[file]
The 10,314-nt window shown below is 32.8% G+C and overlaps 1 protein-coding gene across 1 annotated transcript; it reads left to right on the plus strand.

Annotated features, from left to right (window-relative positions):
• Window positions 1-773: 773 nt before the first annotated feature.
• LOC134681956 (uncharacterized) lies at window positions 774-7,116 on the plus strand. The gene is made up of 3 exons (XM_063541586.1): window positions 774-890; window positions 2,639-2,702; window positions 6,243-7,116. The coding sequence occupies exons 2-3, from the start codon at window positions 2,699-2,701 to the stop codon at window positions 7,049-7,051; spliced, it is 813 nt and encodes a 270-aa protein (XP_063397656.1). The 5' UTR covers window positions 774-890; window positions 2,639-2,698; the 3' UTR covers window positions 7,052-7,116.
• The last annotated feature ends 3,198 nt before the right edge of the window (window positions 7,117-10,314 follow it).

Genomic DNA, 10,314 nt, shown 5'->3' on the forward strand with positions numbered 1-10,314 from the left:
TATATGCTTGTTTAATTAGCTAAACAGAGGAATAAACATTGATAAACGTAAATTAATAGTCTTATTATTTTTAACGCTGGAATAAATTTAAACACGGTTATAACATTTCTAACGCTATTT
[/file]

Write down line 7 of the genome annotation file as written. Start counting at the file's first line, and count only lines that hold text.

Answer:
TATATGCTTGTTTAATTAGCTAAACAGAGGAATAAACATTGATAAACGTAAATTAATAGTCTTATTATTTTTAACGCTGGAATAAATTTAAACACGGTTATAACATTTCTAACGCTATTT